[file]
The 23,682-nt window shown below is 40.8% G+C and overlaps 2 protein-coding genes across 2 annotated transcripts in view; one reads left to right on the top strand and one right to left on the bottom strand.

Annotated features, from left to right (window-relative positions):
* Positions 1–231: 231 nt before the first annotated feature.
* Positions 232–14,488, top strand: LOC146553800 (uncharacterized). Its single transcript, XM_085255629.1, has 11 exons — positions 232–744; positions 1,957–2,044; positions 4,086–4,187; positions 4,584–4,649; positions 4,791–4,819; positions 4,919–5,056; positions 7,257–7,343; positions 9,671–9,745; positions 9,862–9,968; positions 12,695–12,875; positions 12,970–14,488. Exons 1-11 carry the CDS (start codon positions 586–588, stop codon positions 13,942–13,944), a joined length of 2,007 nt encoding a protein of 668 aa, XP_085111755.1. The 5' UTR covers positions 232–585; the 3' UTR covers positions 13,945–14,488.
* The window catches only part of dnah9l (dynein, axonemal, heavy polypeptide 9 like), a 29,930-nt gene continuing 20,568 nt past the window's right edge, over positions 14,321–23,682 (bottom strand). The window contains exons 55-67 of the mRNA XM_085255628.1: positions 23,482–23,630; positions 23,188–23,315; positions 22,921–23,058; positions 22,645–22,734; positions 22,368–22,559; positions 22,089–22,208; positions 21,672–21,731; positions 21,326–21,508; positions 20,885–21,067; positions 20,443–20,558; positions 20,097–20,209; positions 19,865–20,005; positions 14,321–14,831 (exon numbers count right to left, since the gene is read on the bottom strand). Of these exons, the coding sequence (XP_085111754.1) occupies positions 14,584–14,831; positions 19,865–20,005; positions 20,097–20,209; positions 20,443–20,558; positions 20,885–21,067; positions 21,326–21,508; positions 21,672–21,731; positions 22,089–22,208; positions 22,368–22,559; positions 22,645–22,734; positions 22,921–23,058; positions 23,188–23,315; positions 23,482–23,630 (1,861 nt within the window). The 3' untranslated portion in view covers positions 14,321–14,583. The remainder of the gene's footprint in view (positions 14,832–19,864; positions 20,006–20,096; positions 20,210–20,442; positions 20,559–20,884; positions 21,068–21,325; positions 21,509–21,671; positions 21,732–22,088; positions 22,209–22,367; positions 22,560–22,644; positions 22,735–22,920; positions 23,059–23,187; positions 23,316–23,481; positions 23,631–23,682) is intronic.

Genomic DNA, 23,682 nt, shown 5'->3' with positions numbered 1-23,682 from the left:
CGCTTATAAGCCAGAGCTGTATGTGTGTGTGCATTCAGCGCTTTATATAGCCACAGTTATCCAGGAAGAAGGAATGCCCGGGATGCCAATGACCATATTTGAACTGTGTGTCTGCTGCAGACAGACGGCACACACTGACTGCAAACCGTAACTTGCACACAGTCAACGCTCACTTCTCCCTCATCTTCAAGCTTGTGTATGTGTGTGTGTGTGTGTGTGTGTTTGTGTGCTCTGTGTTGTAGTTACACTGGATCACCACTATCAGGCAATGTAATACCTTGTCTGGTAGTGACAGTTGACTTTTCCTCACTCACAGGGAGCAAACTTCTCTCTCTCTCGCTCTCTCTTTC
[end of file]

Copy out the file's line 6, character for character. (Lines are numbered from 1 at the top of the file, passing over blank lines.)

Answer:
Genomic DNA, 23,682 nt, shown 5'->3' with positions numbered 1-23,682 from the left: